Hospice completes Mercy's halo of care

June 28, 2012

For over 100 years, people in and near Fort Scott, Kansas have trusted Mercy Hospital to provide for all of their health care needs.  With the launch of Hospice on July 2, now patients can also trust Mercy to provide comfort and the highest quality of life possible should they or a loved one be diagnosed with a terminal illness.

Hospice care is appropriate when a patient has been diagnosed with a terminal illness and life expectancy is six months or less and cure-oriented treatment is no longer being pursued. 

The goal of Mercy Hospice is to provide every patient with the highest quality of life possible.  The hospice staff will visit patients wherever they live including homes and apartments, nursing homes, assisted living facilities and independent care facilities.The service area includes patients of Bourbon, Crawford, Linn, Allen, Anderson, Southern Miami, Northern Cherokee and Eastern Neosho counties.

Studies shows that some patients who get hospice care live longer than those who don’t.  In many cases that allows patients and families time to bond, mend, prepare and grieve as a unit.

Hospice services will be available 24/7 and include nursing care; medication; medical equipment, supplies and therapies as appropriate; pain management; coordination of short-term hospital stays if needed; respite care for caregivers; coordination of needed social support services; emotional and spiritual support for patients and loved ones; and bereavement support for families.

Becky Davied, director of Mercy Home Health and Hospice, noted that three new co-workers have joined Mercy to coordinate the new service: Dr. Dean McNamara, hospice Chaplain; LaShawn Miller, social worker and volunteer coordinator; and Kim Gomez, nurse manager.  Dr. P.K. Gugnani will serve as hospice medical director.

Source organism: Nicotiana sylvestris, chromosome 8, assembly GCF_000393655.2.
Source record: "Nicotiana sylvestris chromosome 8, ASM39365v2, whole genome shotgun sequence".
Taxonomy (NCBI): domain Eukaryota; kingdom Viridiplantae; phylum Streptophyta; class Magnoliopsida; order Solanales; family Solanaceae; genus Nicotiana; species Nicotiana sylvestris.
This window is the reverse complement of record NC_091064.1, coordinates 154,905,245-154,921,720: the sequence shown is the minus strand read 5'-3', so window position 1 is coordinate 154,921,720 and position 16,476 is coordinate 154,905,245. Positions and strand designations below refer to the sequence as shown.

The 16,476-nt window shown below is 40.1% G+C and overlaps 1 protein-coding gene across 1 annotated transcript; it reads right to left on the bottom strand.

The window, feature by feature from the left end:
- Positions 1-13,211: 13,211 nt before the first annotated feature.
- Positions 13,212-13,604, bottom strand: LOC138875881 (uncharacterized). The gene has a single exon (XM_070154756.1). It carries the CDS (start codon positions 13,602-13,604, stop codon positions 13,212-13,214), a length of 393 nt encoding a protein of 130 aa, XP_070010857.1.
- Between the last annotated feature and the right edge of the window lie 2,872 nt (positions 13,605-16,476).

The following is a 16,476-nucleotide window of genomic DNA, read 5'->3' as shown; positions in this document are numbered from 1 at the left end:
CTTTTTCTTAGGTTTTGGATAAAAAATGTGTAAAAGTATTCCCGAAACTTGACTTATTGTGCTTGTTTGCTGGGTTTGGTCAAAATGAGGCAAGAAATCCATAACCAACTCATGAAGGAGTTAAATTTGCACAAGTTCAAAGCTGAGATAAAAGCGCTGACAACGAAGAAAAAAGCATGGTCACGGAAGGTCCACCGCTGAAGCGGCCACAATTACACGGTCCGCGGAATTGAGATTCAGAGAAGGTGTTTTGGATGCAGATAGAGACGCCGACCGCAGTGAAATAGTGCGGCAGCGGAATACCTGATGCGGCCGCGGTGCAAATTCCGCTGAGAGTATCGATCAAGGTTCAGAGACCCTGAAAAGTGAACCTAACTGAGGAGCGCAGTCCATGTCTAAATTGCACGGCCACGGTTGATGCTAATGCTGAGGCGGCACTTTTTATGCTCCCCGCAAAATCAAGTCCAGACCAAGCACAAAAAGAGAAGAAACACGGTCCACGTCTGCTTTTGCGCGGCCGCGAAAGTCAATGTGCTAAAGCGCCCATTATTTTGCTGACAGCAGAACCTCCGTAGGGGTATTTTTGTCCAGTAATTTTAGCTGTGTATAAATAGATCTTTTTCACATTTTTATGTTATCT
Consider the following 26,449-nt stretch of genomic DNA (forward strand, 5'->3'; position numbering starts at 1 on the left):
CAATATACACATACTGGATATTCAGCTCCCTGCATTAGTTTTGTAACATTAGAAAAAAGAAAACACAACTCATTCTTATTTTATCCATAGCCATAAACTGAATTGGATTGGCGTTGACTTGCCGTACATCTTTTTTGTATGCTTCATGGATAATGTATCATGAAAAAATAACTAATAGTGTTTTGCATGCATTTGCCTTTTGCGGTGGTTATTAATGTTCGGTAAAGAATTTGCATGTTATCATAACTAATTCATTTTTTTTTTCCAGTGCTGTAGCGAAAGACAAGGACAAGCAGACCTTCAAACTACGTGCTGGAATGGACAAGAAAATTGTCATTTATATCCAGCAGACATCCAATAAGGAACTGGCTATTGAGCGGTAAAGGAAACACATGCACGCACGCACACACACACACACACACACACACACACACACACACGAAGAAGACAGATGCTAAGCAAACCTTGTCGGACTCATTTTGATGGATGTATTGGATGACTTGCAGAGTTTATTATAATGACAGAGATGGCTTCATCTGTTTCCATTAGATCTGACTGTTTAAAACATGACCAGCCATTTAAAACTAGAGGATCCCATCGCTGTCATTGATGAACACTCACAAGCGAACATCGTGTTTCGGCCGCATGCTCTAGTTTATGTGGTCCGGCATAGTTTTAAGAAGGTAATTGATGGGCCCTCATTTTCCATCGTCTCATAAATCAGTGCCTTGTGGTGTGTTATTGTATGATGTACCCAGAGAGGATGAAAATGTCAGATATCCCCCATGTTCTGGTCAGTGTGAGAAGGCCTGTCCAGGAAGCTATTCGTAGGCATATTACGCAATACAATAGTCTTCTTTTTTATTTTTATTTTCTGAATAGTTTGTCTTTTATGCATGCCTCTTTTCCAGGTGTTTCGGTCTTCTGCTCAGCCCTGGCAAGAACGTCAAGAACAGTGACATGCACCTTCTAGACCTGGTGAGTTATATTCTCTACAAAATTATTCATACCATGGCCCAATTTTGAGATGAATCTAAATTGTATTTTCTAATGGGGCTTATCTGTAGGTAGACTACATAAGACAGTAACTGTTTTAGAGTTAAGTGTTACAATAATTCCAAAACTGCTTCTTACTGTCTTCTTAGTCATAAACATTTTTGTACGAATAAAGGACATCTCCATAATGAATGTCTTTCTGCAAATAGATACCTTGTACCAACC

Davied also noted that volunteer involvement is vital to a successful hospice service.

“Volunteers are crucial for comprehensive hospice care and to support our patients and their families,” Davied shared.  “Several volunteers have been trained, but we are seeking more to serve in this important role.”

Davied explained that volunteers provide companionship for patients and also respite time for caregivers. They may perform light housekeeping duties around the patient’s home, be involved in community education about hospice, assist with bereavement support if needed and even provide clerical assistance or participate in special events, such as health fairs.

More information on hospice service and volunteer opportunities is available by calling 620-223-8090.


Mercy is the sixth largest Catholic health care system in the U.S. and serves more than 3 million people annually. Mercy includes 31 hospitals, more than 200 outpatient facilities, 38,000 co-workers and 1,600 integrated physicians in Arkansas, Kansas, Missouri and Oklahoma. Mercy also has outreach ministries in Louisiana, Mississippi and Texas. For more about Mercy, visit www.mercy.net.

Media Contacts